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Living with deadly mobilities: How art practice takes care of ethics when anthropomorphising a medically important parasite.

Research output: Contribution to Journal/MagazineJournal articlepeer-review

E-pub ahead of print
<mark>Journal publication date</mark>1/09/2022
<mark>Journal</mark>Mobilities
Publication StatusE-pub ahead of print
Early online date1/09/22
<mark>Original language</mark>English

Abstract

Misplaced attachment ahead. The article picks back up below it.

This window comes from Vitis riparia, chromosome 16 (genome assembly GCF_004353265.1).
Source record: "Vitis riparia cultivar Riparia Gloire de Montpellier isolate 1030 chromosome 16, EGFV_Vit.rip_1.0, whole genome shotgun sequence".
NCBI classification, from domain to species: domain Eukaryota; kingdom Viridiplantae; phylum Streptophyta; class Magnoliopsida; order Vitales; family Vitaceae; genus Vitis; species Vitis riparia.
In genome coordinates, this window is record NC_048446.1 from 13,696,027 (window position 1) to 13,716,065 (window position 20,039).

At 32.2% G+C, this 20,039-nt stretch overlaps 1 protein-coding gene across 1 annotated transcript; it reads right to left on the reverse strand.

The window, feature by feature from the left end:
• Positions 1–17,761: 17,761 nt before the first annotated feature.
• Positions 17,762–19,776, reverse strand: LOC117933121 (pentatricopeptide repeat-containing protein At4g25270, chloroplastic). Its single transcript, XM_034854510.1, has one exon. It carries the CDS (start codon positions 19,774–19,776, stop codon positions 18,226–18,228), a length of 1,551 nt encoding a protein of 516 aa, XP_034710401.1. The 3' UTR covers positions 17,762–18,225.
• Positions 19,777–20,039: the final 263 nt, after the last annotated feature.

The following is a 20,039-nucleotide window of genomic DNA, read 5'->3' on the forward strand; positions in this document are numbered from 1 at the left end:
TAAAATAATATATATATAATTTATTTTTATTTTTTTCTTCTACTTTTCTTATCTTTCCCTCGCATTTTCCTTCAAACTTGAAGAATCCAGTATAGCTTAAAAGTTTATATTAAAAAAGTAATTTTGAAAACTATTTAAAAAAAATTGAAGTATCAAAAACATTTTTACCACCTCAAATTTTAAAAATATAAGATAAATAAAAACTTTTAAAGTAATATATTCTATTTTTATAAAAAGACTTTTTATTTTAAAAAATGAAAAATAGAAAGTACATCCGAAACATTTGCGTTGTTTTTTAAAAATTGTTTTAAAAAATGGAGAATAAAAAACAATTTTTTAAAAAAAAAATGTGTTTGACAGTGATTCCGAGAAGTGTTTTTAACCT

We propose that art practice as mobilities research offers alternative methods of more-than-human storytelling that expand simplistic narratives and illustrations of good and bad organisms. The article uses the authors’ artwork Para-Site-Seeing (2018-2019) to explore how art practice can tell multi-scalar narratives of multispecies mobilities that fold in rather than leave out the social, cultural, colonial and scientific aspects of a disease. We use a fictionalised parasite’s eye view to engage wide audiences in following the movement within multiple narratives of the disease. By situating Para-Site-Seeing in the context of the politics of care, and more-than-human art, we demonstrate the need for a more significant consideration of deadliness within the liveliness of biodiverse ecosystems.